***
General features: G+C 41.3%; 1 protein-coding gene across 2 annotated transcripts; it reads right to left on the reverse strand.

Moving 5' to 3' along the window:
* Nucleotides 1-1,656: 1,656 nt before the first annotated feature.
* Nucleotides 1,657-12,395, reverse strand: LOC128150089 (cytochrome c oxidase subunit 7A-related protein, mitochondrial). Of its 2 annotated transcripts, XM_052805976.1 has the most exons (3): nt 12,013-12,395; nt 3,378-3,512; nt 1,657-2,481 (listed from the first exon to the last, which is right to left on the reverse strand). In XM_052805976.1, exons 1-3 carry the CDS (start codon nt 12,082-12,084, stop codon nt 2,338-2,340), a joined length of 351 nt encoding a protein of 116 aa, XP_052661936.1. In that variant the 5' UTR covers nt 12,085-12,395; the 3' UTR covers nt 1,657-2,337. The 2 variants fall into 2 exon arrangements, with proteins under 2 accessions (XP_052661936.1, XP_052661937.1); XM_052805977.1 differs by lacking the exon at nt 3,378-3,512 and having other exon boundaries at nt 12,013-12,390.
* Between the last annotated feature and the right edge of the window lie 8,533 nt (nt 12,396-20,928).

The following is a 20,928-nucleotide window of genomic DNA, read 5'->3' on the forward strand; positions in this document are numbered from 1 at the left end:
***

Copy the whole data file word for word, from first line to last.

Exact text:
General features: G+C 41.3%; 1 protein-coding gene across 2 annotated transcripts; it reads right to left on the reverse strand.

Moving 5' to 3' along the window:
* Nucleotides 1-1,656: 1,656 nt before the first annotated feature.
* Nucleotides 1,657-12,395, reverse strand: LOC128150089 (cytochrome c oxidase subunit 7A-related protein, mitochondrial). Of its 2 annotated transcripts, XM_052805976.1 has the most exons (3): nt 12,013-12,395; nt 3,378-3,512; nt 1,657-2,481 (listed from the first exon to the last, which is right to left on the reverse strand). In XM_052805976.1, exons 1-3 carry the CDS (start codon nt 12,082-12,084, stop codon nt 2,338-2,340), a joined length of 351 nt encoding a protein of 116 aa, XP_052661936.1. In that variant the 5' UTR covers nt 12,085-12,395; the 3' UTR covers nt 1,657-2,337. The 2 variants fall into 2 exon arrangements, with proteins under 2 accessions (XP_052661936.1, XP_052661937.1); XM_052805977.1 differs by lacking the exon at nt 3,378-3,512 and having other exon boundaries at nt 12,013-12,390.
* Between the last annotated feature and the right edge of the window lie 8,533 nt (nt 12,396-20,928).

The following is a 20,928-nucleotide window of genomic DNA, read 5'->3' on the forward strand; positions in this document are numbered from 1 at the left end: